When we began the project, it was important for us to emphasize the lack of functionality in institutions, not a lack of exhibition space. We really looked to bring home the point that if there was no functionality in institutions, if the museums provided neither the resources, the relationship to a public, nor the critical context, than your living room—a street corner or a factory was just as good or perhaps an even better space for exhibition/presentation. We also wanted to de-emphasize the exhibition as the only point of contact between public and artist by opening up the process of production to the public, and allowing it to be challenged and enriched in the process.

We do actually orchestrate exhibitions/presentations when that is the logical end result of a project. We have brought in Alia Farid, a young curator living in Barcelona and Kuwait, to work with artist Rosalin Suero on the exhibition “Almacén/Habitación,” which took place in an industrial park. We also collaborated with the local Association of Architects to present Ashley Hunt’s lecture/performance Notes on the Emptying of a City and we presented Jeanine Oleson’s performance La Gran Limpia in contested public spaces and published a related text—these are just some examples. Generally, we don’t present work in our space; this forces us to create collaborations and open up other spaces for art. In general, these spaces have the resources, the space, and the electricity bills, they just don’t have the programming.

RK: With these different components comprising your structure, how do you balance the courses and workshops that are initiated by Beta-Local (that have your interests in mind) with the more “user-generated” elements of the program? Do these aspects of the program correlate or do you see them as separate initiatives entirely?

BSM: It is very hard to disentangle the two as there is a certain flow and synchronicity between them. Beta-Local has some clear interests—they are evident in the structure of Beta-Local, in the physical space, in our personal work as artists and cultural producers—but as the community of participants grows, those interests also grow, overlap, and meander. We follow our interests, but we leave all sorts of doors open for others to do the same. We are moved by the commitment of others to their own work and vision.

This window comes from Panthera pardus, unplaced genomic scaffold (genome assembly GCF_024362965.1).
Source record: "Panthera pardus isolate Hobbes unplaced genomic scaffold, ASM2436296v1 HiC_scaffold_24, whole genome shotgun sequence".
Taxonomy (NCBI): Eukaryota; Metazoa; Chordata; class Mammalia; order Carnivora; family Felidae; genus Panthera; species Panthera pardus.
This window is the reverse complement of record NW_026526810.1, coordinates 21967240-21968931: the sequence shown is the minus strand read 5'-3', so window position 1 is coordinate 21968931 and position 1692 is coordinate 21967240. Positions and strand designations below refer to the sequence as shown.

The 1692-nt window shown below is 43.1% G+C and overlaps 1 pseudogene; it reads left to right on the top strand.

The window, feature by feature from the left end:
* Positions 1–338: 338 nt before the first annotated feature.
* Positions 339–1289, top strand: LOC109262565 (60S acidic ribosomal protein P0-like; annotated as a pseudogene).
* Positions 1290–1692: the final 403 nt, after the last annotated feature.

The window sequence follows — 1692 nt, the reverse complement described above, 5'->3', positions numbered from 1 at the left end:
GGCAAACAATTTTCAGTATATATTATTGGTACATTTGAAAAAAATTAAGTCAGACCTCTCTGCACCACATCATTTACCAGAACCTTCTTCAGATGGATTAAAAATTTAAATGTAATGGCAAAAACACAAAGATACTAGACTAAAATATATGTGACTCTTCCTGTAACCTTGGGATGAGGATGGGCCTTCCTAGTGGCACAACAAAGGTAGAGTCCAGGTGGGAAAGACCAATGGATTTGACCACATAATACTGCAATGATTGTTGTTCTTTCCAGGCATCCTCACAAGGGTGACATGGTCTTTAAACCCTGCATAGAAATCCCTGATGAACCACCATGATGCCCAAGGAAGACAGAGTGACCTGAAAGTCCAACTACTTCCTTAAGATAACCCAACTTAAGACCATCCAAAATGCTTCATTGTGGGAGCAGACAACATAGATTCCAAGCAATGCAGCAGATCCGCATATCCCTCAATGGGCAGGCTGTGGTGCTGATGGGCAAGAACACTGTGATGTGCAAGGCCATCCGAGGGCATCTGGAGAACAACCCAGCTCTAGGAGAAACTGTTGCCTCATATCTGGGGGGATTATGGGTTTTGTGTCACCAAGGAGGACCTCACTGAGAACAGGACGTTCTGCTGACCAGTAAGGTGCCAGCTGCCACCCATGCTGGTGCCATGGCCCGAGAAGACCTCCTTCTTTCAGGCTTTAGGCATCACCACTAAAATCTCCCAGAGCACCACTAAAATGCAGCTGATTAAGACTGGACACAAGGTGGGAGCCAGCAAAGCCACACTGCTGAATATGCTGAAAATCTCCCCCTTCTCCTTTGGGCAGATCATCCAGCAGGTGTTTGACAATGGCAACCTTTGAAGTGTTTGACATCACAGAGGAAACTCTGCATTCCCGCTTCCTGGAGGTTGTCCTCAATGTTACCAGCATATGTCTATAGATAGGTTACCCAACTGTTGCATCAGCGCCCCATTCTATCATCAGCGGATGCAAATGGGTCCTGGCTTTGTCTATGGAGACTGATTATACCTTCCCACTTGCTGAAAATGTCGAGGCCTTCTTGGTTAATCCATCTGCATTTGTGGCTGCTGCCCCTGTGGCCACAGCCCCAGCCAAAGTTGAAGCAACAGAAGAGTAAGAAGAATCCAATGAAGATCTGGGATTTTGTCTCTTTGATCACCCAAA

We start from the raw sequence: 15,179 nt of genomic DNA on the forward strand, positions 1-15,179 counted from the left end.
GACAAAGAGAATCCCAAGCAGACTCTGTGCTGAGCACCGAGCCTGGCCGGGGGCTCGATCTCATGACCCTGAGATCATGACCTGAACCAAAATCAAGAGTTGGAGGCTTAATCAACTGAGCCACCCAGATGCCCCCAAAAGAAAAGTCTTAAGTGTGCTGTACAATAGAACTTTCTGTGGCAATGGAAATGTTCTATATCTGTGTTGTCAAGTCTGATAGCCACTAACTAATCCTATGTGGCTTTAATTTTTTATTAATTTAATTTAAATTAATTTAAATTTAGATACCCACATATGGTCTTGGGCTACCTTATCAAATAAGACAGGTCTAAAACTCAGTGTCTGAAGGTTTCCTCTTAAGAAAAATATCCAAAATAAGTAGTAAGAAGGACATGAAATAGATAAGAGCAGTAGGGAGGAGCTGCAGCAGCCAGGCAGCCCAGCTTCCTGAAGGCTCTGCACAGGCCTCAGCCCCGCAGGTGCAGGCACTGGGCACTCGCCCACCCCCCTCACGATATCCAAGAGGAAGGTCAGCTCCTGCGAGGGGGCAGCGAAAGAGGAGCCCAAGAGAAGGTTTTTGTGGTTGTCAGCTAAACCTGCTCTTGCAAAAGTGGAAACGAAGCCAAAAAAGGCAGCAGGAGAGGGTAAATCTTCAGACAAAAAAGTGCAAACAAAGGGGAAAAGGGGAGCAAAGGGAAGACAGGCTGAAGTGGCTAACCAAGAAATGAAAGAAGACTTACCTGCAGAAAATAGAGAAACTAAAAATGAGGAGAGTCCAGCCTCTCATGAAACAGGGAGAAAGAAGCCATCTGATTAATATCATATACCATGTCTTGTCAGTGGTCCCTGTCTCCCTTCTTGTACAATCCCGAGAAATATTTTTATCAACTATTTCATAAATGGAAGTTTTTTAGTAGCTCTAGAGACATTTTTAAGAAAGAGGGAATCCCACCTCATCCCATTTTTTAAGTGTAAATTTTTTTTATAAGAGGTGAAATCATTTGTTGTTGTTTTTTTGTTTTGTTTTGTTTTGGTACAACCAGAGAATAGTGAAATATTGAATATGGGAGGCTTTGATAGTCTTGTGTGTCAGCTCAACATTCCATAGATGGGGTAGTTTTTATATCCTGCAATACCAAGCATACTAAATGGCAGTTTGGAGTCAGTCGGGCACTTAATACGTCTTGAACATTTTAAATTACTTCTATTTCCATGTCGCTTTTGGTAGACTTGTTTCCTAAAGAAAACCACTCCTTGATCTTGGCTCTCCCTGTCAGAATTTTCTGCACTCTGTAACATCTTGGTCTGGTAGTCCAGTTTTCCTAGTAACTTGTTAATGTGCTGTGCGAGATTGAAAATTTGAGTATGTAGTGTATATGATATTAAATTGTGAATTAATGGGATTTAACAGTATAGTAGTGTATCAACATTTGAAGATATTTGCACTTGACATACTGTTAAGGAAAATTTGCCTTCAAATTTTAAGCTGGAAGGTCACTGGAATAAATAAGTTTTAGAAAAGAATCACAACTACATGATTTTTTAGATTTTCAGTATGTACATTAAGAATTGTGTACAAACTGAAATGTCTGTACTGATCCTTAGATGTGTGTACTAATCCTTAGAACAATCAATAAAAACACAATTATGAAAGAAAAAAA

For example, we have received a lot of proposals related to bike culture, from mapping routes to bike mechanics. There is also a community of architects who are interested in experimental practices and architecture as research who participate regularly in programming, proposing, and leading classes; we have had classes and lectures proposed by economists, neuroscientists, ninety–year-old cooks, and teenagers. During 2011–12, we had a movement researcher participating in La Práctica. She initiated a project that involved the participation of many dancers, improvisers, and other movement researchers. This project opened the door to a local history of movement practices and all of a sudden we were in the middle of the dance community—not a place we could have anticipated at all. Similar instances have happened, all branching out in many directions—the space attracts like-minded people from other disciplines.